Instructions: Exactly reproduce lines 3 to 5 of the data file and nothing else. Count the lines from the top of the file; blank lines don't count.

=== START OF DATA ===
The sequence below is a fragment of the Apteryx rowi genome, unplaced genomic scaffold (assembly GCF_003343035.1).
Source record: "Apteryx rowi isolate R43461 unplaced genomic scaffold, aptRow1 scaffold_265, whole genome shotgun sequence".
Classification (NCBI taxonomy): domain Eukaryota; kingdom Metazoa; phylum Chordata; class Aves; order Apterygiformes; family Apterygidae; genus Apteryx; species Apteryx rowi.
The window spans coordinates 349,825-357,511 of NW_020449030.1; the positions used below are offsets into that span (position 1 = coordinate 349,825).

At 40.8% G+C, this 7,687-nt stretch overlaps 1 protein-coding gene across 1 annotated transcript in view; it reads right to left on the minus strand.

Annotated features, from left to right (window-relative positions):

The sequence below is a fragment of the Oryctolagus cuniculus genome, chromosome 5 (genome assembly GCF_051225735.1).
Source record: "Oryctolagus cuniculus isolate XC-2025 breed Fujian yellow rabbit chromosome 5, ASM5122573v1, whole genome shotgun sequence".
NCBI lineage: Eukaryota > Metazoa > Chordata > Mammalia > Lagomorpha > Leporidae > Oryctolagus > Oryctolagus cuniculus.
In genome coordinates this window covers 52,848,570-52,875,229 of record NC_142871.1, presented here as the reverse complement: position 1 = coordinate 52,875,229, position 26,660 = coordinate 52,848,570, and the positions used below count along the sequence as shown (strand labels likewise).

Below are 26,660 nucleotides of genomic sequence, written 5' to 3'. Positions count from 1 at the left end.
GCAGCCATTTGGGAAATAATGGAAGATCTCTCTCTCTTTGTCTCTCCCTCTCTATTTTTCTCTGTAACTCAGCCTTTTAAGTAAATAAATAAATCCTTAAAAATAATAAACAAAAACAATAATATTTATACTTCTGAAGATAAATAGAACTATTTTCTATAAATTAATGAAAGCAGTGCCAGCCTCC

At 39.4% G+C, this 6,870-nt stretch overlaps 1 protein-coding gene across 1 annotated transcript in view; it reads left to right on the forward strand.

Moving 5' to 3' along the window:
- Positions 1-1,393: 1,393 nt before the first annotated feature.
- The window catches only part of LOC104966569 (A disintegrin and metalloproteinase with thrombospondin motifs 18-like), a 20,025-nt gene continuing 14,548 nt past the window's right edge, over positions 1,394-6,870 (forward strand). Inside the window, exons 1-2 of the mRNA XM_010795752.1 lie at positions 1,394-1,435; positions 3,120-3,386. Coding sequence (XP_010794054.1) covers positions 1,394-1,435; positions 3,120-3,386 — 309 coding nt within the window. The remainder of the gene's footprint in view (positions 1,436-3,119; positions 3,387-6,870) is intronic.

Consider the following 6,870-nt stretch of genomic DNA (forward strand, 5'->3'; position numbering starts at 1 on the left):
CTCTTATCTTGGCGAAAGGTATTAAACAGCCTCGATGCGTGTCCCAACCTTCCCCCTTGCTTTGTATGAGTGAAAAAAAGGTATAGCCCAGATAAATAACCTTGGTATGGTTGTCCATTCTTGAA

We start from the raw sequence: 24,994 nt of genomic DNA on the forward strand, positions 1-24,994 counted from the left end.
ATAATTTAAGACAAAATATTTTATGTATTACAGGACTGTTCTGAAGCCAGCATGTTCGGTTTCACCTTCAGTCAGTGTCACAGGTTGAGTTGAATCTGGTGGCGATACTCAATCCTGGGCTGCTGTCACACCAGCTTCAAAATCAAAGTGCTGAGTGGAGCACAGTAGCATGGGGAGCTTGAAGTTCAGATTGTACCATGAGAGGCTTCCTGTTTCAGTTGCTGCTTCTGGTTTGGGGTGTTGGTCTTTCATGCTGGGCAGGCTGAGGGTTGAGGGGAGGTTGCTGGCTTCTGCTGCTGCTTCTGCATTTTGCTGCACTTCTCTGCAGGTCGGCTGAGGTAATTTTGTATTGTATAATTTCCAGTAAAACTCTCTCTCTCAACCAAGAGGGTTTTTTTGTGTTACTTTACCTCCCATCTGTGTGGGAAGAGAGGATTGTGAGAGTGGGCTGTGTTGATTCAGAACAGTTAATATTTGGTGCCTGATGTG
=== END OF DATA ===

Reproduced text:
Classification (NCBI taxonomy): domain Eukaryota; kingdom Metazoa; phylum Chordata; class Aves; order Apterygiformes; family Apterygidae; genus Apteryx; species Apteryx rowi.
The window spans coordinates 349,825-357,511 of NW_020449030.1; the positions used below are offsets into that span (position 1 = coordinate 349,825).

At 40.8% G+C, this 7,687-nt stretch overlaps 1 protein-coding gene across 1 annotated transcript in view; it reads right to left on the minus strand.